Tuesday, April 01, 2008

Candace Parker's impact on all of women's basketball

The ally-oop arched high above the Ford Center court toward Candace Parker.

She leapt, eyeing the basketball, hanging in the air. The only thing that kept her from tipping the ball in as planned was a foul. As the Tennessee phenom stepped to the free-throw line, a voice rang out from the stands.

"She's not Michael Jordan!”

Who knows what's more telling — that someone thought the Volunteers set up Parker for a dunk or that she actually could've thrown it down.

Candace Parker is Michael Jordan.

Women's basketball has had its share of great players, but none have transcended the game like Parker. She has stretched the bounds, not just with her dunks but with her dynamics, too. The 6-foot-5 multi-tasker plays the point and the post with equal aplomb. Dribble. Pass. Shoot. Defend. She can do it all.

Parker is not only the face of the game but also the future of it.

It all started here in Oklahoma City.

Parker introduced herself to the sports world right here in our fair city. This is where she won the 2004 McDonald's All-American Dunk Contest, beating out the likes of Dwight Howard and Josh Smith, becoming the first girl to best the boys.

Parker considers that weekend the start of her college career.

"I feel like when I came on the scene, people were like, ‘Oh, that's the girl who can dunk,'” Parker said. "Now, people recognize that my game is not just that.

"That was my whole intent coming to college, not to just be a one-dimensional player.”

Mission accomplished.

And now in the city where her college days began, Parker will take one of her final steps as a collegian. Even though she has one more year of eligibility remaining, the fourth-year junior has decided to leave Knoxville and turn her attention toward the Olympics and the WNBA.

Tonight at the Ford Center, a trip to the Women's Final Four is up for grabs against Texas A&M.

Parker could add to her lofty status with another national title.

Thing is, her ascent hasn't always been easy.

Parker had been on campus at Tennessee only a short time when she started having problems with her left knee. A year earlier, she tore her anterior cruciate ligament but returned to lead Naperville Central High to an Illinois state championship. The knee was swelling, though, and a pair of surgeries revealed bad news — cartilage fragments as well as cartilage damage.

Parker, perhaps the most heralded recruit in Tennessee's storied women's basketball history, was forced to redshirt and rehab.

It was a life-changing experience.

"You take the game for granted, then you tear your knee up and all of a sudden you think, ‘I love this game more than I knew and I want to get it back,'” said Tennessee coach Pat Summitt, who tore her own ACL once upon a time. "Of all the players on this basketball team, she puts more time into her game. She invests in her skill development on a daily basis.”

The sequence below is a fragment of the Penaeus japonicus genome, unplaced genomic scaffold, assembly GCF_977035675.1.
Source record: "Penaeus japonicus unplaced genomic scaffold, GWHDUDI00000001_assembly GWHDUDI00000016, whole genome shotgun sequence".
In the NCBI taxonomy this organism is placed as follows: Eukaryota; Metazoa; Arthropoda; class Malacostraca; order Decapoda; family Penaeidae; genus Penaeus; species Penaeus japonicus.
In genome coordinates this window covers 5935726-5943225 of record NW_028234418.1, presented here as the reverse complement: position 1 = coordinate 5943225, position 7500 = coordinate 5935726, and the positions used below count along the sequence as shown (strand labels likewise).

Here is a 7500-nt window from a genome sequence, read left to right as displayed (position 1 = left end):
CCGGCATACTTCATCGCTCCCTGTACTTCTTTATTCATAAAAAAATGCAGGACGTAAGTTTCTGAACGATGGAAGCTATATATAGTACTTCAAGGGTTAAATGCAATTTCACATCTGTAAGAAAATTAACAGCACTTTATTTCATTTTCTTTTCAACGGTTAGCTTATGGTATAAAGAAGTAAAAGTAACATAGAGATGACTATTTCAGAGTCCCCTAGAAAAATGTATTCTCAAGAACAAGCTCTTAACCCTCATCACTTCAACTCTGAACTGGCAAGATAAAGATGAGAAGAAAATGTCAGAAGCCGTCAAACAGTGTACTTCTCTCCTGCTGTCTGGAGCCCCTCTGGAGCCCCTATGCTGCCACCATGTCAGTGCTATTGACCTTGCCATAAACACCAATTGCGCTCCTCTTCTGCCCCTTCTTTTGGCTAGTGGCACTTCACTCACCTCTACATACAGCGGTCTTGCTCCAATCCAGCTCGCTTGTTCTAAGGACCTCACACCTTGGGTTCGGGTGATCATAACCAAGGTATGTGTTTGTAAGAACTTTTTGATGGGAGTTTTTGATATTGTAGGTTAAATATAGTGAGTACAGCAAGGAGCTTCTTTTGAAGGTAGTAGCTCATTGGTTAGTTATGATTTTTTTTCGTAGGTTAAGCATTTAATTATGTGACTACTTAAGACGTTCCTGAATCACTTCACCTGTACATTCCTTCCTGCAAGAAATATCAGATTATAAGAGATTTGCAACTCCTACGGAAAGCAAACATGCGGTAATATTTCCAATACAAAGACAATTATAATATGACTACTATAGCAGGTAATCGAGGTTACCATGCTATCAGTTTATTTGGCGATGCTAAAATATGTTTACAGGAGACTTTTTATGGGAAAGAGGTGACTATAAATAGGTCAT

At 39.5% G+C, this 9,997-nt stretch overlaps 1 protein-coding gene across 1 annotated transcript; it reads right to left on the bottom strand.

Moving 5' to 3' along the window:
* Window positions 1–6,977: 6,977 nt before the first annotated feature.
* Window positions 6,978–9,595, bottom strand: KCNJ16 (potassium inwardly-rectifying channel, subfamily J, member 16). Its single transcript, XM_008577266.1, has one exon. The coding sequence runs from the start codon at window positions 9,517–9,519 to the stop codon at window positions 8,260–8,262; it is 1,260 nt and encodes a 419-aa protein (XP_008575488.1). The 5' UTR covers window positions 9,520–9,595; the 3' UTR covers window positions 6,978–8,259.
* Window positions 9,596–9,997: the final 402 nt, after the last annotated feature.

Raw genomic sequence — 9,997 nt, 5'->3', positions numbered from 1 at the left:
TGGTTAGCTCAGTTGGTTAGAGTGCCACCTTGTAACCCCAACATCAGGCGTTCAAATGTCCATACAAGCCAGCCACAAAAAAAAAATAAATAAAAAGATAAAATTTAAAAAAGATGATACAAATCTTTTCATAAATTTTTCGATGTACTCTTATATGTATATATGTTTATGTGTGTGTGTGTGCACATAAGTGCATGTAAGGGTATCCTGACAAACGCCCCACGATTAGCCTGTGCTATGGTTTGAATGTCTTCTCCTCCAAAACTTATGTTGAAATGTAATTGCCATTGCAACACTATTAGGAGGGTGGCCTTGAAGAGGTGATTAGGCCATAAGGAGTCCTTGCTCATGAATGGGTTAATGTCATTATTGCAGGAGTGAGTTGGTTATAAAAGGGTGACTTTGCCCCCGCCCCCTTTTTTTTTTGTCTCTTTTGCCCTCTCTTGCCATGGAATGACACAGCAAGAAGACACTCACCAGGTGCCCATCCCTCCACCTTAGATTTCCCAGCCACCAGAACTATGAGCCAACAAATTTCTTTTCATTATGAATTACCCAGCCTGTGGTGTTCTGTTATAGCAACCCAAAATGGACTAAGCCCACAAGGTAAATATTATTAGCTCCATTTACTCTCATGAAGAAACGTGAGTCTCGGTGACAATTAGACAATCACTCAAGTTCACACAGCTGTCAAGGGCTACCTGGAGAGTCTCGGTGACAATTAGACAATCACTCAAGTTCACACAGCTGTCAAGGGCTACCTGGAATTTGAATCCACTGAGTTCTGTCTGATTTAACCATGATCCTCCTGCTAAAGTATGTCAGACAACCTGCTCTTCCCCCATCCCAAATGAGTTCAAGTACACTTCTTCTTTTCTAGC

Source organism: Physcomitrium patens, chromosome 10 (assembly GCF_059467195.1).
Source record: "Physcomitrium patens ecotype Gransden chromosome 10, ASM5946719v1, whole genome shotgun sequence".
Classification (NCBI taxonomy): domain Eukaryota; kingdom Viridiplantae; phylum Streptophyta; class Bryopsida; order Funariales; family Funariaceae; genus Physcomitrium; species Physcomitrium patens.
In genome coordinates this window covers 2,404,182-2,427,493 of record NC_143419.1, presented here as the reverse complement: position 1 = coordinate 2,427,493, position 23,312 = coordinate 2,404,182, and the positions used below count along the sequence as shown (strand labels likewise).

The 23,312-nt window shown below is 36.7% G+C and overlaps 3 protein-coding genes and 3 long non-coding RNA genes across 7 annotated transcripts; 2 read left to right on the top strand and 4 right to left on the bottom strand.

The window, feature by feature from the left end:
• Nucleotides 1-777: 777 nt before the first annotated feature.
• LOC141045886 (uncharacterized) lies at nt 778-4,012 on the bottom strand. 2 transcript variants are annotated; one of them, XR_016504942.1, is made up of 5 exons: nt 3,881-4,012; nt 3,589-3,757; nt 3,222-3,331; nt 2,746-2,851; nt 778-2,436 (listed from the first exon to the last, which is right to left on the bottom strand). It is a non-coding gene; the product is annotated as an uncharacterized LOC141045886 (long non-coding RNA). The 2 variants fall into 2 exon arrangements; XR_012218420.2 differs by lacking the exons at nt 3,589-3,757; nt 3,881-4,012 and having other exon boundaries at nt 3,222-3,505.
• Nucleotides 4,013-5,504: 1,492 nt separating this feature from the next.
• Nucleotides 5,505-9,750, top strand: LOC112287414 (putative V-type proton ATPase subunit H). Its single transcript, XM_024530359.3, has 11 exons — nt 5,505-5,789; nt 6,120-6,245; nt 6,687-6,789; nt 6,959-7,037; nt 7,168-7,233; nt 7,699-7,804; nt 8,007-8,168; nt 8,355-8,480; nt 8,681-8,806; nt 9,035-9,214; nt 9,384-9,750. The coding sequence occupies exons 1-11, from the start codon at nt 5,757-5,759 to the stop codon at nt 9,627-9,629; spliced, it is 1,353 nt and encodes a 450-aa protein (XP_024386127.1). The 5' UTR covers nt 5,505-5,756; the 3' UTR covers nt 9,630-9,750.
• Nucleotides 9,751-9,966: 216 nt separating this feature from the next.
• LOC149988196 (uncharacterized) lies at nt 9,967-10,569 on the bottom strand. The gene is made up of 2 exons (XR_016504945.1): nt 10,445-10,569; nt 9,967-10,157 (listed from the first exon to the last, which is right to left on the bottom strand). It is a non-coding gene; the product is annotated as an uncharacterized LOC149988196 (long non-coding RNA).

Parker could rely on her natural abilities. Quickness. Length. Instinct.

Instead, she works. And works. And works. "I told her when we took a break, ‘Don't go in the gym,'” Summitt said.

The coach smiled.

"I whisper to a couple of them, ‘You can get in the gym, you know?'”

She doesn't have to with Parker.

"With her,” Summitt said, "she's all about getting better.”

Perhaps that explains how Parker has thrived on the court despite being pulled in so many directions off of it. There are autographs to sign and expectations to exceed and interviews to grant and fans to impress.

Heck, Parker is even doing the long-distance-relationship thing. She is engaged to Shelden Williams.

Yes, that Shelden Williams.

Parker met the former Midwest City High standout while on an official recruiting visit to Duke, where Williams starred. They struck up a friendship, then eventually began dating. They have been engaged for almost a year.

"It helps a lot both being in basketball,” Williams said via phone from Sacramento, where he now plays for the Kings. "We've both been in each other's situation.”

Parker's mother, Sara, said: "Each of them understands what the other's going through. Shelden understands the college schedule, and because of Anthony, Candace's brother (who starts for the Toronto Raptors), she understands the pro schedule.”

They catch each other's games on television, cell phones in hand. They text as they watch, then those comments are waiting on the other when the game is done.

"Candace would need a strong, confident young man; Shelden is that,” Sara Parker said. "You have to have a lot of confidence to handle a lot of the things that she's going to be faced with, and I think he handles it very well.”

Much like Parker. She didn't meet expectations at Tennessee. She exceeded them.

Ask Summitt about her, and the coach minces no words about the star.

"First thing I want to say is Candace Parker is the best player in the women's game,” she said. "There have been a lot of questions or suggestions who is the best player. The big question should be, ‘who is the best player in the world?'

"Is it Candace Parker, or is it Lauren Jackson?”

Jackson, by the way, is a two-time Olympian for Australia and a two-time player of the year in the WNBA.

"How many 6-5 players have you seen ever in the women's game play the way Candace Parker plays?” Summitt said. "She brought a whole different dimension and package.”

Sure, Parker can dunk, and that's still a big deal in the women's game. Thing is, she is the biggest deal nowadays not because she can jam but because she can flat-out ball.

Oklahoma City first came to know Candace Parker as the girl who could dunk. Now, she is the Michael Jordan of women's basketball.

My, how she has grown.

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